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Dayton Upsets Kentucky

From Associated Press

It came down to making a wide-open three-point shot. Once again, No. 13 Kentucky just couldn’t make it.

The Wildcats blew a 10-point lead with turnovers and Tayshaun Prince missed an uncontested three-point shot at the buzzer Monday night as Dayton rallied for a 68-66 victory at Cincinnati, its first over Kentucky since 1955.

Tony Stanley scored 23 points and made two clutch three-point shots down the stretch as the Flyers improved to 4-0 for the first time in 17 years.

“I think this win will do us a little bit of justice and get some recognition for our team,” said Stanley, who made five of six three-point attempts. “We wanted this win and I think this definitely helped put us on the map and turn some heads.”

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The Flyers also ended their history of searing losses in Cincinnati, where they’d been defeated in 25 consecutive games to various teams since the 1981-82 season. They’ve struggled anywhere on the road over the last few years.

“The myth is over, the jinx is over,” said Mark Ashman, who had 15 points and a team-high six rebounds. “It was probably more our mind-set, but we changed that. We decided we could win on the road and now we have.”

Kentucky, coming off a loss to Arizona in the finals of the Preseason NIT, built a 10-point lead with 14:33 to play and then crumbled under the weight of its turnovers and its inability to hit a long-range shot.

The Wildcats had 20 turnovers against Dayton’s sticky man-to-man defense and its fluid zone. They also went only two of 13 on three-point attempts, which has been their weak spot so far.

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“I think we’re just uptight,” Coach Tubby Smith said. “We had open looks, shots that I thought were not hotly contested. We just weren’t able to knock them down. That’s been with us a few games now.”

Stanley’s three-point basket put Dayton ahead for the first time, 58-55, with 4:54 left, and his three-pointer after a long rebound made the score 63-57. Kentucky had a last chance to pull the game out after Edwin Young missed a free throw with seven seconds left, but Prince’s final shot bounced away.

“I felt like it was going in, but it didn’t,” said Prince, who fell to the floor after watching it bounce off the rim. “If the shot’s open, you’ve got to take it.”

Kentucky led the entire first half but couldn’t push the lead to more than eight points because of Dayton’s tough defense.

The Wildcats moved ahead, 52-42, with 14:33 left, then crumbled. They had three turnovers during an 11-point run that gave Dayton its first lead of the game.

“That was the breaking point, the cracking point, yet our guys held their composure and continued to defend,” Dayton Coach Oliver Purnell said. “If you let down defensively there, the game’s over at that point.”

Kentucky had an opening to pull away in the first half when Ashman, Dayton’s top front-line player, went to the bench with his second foul five minutes into the game. But Jamaal Magloire lost his cool and Kentucky lost its chance.

Magloire shoved Stanley hard with his hip long after the whistle, drawing a technical foul only 20 seconds after Ashman left the game. Magloire also headed to the bench with his second foul, and neither played again in the half, which ended with Kentucky ahead, 39-33.

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No. 5 Connecticut 89, Coppin State 44--Khalid El-Amin scored 18 points and Souleymane Wane had 10 rebounds and three blocks as the Huskies (4-1) overpowered the Eagles (0-5) at Hartford, Conn.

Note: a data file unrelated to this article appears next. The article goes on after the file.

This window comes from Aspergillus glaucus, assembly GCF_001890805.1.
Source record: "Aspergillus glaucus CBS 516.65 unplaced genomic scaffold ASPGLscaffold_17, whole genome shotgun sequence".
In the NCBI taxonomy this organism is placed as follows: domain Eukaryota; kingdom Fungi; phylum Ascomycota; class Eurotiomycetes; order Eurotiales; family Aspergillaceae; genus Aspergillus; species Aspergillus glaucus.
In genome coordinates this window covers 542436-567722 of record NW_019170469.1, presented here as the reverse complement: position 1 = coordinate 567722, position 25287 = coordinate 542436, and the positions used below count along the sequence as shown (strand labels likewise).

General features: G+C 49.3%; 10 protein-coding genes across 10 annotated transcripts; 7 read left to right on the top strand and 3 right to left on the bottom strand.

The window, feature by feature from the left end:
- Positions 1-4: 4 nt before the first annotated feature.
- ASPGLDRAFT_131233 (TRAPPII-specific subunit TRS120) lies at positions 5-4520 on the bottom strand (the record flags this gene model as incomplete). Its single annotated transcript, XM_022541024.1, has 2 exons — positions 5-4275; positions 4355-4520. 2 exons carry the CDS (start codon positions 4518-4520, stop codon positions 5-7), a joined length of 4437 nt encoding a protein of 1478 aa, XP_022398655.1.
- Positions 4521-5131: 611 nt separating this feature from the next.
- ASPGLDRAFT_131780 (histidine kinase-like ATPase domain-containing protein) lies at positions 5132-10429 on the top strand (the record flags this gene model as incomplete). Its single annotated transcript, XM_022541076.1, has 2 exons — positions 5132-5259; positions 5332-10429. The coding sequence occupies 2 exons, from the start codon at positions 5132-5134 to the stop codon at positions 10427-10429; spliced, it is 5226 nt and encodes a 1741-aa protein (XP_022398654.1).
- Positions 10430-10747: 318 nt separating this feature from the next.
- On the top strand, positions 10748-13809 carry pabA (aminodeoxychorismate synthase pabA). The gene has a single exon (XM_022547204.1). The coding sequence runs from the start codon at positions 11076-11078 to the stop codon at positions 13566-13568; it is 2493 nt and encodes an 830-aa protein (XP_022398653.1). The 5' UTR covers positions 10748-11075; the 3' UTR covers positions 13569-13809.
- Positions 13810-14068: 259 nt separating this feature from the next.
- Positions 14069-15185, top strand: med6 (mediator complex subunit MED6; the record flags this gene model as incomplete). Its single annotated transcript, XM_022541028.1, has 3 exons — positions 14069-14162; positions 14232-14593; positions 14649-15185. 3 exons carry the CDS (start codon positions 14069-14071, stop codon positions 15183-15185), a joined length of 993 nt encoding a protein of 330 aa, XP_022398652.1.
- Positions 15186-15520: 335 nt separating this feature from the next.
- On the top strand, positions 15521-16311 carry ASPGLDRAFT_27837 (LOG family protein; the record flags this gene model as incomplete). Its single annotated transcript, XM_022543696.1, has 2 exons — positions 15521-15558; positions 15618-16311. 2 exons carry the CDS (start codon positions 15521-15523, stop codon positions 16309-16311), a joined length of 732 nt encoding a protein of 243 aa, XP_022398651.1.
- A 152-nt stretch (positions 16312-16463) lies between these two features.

The Huskies’ size in the post--6-foot-11 players Wane and Jake Voskuhl and 6-10 Ajou Deng-- kept their smaller opponents from getting rebounds and forced several turnovers. The three players combined for 19 rebounds and four blocks. Connecticut is averaging six blocks a game.

No. 10 Temple 69, Florida State 58--Lynn Greer scored 20 points and the inside defense of the Owls (2-1) smothered the Seminoles (2-2) at Tallahassee, Fla.

Sophomore Kevin Lyde had eight of Temple’s 13 blocked shots. Florida State made only 29.9% of its shots.

No. 11 Florida 131, New Hampshire 72--Mike Miller scored 19 points and the Gators (4-1) set a school record for points in a rout of the Wildcats (1-3) at Gainesville, Fla.

Florida’s previous high in points was 121 against Roosevelt College in 1975. Six players scored in double figures for the Gators.

No. 14 Syracuse 83, Colgate 49--Jason Hart scored 18 points and Etan Thomas blocked six shots to set a Syracuse career record as the Orangemen (4-0) dominated the Red Raiders (2-2) at Syracuse.

Thomas’ 332 blocked shots surpassed the previous school record of 327 by Roosevelt Bouie.

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Syracuse blocked 12 shots overall.

No. 15 Ohio State 74, Vermont 51--Michael Redd overcame shooting problems to score nine points in a 17-2 second-half run as the Buckeyes (1-1) turned back the Catamounts (0-4) at Columbus, Ohio.

Redd had missed 18 of 24 shots in Ohio State’s opening loss to Notre Dame and the first half against Vermont, but made all three of his shots in the decisive second-half run.

No. 18 Tennessee 102, South Florida 90--Tony Harris scored a career-high 29 points, including five three-point baskets, to lead the Volunteers (4-0) past the Bulls (0-2) at Knoxville, Tenn.

No. 20 Utah 74, Stony Brook 45--Alex Jensen and Nate Althoff each scored 13 points to lead the Utes (2-1) over the Seawolves (0-5) at Salt Lake City.

No. 25 Gonzaga 73, Washington State 63--Casey Calvary scored 19 points as the Bulldogs (3-0) held off a late rally by the Cougars (2-2) at Spokane, Wash.

The sloppy game featured 56 fouls and 36 turnovers.


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